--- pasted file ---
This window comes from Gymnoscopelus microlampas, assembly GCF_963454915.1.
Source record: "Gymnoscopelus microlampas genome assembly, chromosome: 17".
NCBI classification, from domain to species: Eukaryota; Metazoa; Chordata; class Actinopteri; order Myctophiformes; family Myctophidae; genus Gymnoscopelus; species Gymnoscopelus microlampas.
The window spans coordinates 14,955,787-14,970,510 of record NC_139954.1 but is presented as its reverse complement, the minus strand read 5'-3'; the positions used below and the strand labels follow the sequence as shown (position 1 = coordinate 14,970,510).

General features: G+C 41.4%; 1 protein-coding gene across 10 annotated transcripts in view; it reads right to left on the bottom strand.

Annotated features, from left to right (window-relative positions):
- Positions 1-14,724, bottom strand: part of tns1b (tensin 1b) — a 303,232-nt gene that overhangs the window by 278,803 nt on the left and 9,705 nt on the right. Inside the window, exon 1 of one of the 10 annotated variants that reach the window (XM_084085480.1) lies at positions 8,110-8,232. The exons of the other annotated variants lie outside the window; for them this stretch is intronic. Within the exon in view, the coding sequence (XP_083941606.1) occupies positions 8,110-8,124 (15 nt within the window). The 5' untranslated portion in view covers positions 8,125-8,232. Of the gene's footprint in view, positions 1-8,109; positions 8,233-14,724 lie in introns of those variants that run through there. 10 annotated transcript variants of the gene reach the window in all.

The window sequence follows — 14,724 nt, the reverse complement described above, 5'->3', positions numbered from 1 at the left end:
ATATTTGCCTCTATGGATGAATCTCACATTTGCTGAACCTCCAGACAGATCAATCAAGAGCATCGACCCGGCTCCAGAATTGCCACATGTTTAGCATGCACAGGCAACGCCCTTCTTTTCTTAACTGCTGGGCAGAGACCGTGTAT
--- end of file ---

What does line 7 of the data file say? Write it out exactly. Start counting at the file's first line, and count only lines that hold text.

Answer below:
- Positions 1-14,724, bottom strand: part of tns1b (tensin 1b) — a 303,232-nt gene that overhangs the window by 278,803 nt on the left and 9,705 nt on the right. Inside the window, exon 1 of one of the 10 annotated variants that reach the window (XM_084085480.1) lies at positions 8,110-8,232. The exons of the other annotated variants lie outside the window; for them this stretch is intronic. Within the exon in view, the coding sequence (XP_083941606.1) occupies positions 8,110-8,124 (15 nt within the window). The 5' untranslated portion in view covers positions 8,125-8,232. Of the gene's footprint in view, positions 1-8,109; positions 8,233-14,724 lie in introns of those variants that run through there. 10 annotated transcript variants of the gene reach the window in all.